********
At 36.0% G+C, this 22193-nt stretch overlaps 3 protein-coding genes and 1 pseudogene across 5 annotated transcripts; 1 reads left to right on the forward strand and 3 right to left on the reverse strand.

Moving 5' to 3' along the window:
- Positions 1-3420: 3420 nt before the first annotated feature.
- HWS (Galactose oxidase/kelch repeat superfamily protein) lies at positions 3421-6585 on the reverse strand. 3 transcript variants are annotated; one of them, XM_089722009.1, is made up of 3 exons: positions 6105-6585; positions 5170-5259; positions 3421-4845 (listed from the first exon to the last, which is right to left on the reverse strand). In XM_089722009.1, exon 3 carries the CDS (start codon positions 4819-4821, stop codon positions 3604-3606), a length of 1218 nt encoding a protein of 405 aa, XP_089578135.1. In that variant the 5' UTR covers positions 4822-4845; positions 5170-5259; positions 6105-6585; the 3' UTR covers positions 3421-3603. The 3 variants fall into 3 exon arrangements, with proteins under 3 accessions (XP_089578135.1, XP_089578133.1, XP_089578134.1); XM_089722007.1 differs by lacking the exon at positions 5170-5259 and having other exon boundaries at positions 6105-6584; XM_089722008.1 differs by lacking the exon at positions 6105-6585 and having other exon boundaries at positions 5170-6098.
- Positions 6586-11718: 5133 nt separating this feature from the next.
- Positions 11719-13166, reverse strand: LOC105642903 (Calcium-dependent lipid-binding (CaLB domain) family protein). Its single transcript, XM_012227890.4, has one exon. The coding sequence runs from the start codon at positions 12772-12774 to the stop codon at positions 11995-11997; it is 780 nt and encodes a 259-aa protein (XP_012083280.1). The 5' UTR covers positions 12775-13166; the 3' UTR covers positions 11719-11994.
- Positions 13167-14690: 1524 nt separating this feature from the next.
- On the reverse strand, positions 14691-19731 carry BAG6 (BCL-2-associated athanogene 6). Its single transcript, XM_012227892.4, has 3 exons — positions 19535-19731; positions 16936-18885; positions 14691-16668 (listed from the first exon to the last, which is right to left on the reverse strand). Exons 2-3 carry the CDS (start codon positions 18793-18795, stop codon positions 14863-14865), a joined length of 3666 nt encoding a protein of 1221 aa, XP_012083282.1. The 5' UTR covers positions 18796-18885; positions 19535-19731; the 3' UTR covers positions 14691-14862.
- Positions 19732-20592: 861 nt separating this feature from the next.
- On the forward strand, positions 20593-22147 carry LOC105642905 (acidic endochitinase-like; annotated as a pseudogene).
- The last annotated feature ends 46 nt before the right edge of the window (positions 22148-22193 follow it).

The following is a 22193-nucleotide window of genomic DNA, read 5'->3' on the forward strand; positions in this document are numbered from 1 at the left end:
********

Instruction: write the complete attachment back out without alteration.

At 36.0% G+C, this 22193-nt stretch overlaps 3 protein-coding genes and 1 pseudogene across 5 annotated transcripts; 1 reads left to right on the forward strand and 3 right to left on the reverse strand.

Moving 5' to 3' along the window:
- Positions 1-3420: 3420 nt before the first annotated feature.
- HWS (Galactose oxidase/kelch repeat superfamily protein) lies at positions 3421-6585 on the reverse strand. 3 transcript variants are annotated; one of them, XM_089722009.1, is made up of 3 exons: positions 6105-6585; positions 5170-5259; positions 3421-4845 (listed from the first exon to the last, which is right to left on the reverse strand). In XM_089722009.1, exon 3 carries the CDS (start codon positions 4819-4821, stop codon positions 3604-3606), a length of 1218 nt encoding a protein of 405 aa, XP_089578135.1. In that variant the 5' UTR covers positions 4822-4845; positions 5170-5259; positions 6105-6585; the 3' UTR covers positions 3421-3603. The 3 variants fall into 3 exon arrangements, with proteins under 3 accessions (XP_089578135.1, XP_089578133.1, XP_089578134.1); XM_089722007.1 differs by lacking the exon at positions 5170-5259 and having other exon boundaries at positions 6105-6584; XM_089722008.1 differs by lacking the exon at positions 6105-6585 and having other exon boundaries at positions 5170-6098.
- Positions 6586-11718: 5133 nt separating this feature from the next.
- Positions 11719-13166, reverse strand: LOC105642903 (Calcium-dependent lipid-binding (CaLB domain) family protein). Its single transcript, XM_012227890.4, has one exon. The coding sequence runs from the start codon at positions 12772-12774 to the stop codon at positions 11995-11997; it is 780 nt and encodes a 259-aa protein (XP_012083280.1). The 5' UTR covers positions 12775-13166; the 3' UTR covers positions 11719-11994.
- Positions 13167-14690: 1524 nt separating this feature from the next.
- On the reverse strand, positions 14691-19731 carry BAG6 (BCL-2-associated athanogene 6). Its single transcript, XM_012227892.4, has 3 exons — positions 19535-19731; positions 16936-18885; positions 14691-16668 (listed from the first exon to the last, which is right to left on the reverse strand). Exons 2-3 carry the CDS (start codon positions 18793-18795, stop codon positions 14863-14865), a joined length of 3666 nt encoding a protein of 1221 aa, XP_012083282.1. The 5' UTR covers positions 18796-18885; positions 19535-19731; the 3' UTR covers positions 14691-14862.
- Positions 19732-20592: 861 nt separating this feature from the next.
- On the forward strand, positions 20593-22147 carry LOC105642905 (acidic endochitinase-like; annotated as a pseudogene).
- The last annotated feature ends 46 nt before the right edge of the window (positions 22148-22193 follow it).

The following is a 22193-nucleotide window of genomic DNA, read 5'->3' on the forward strand; positions in this document are numbered from 1 at the left end: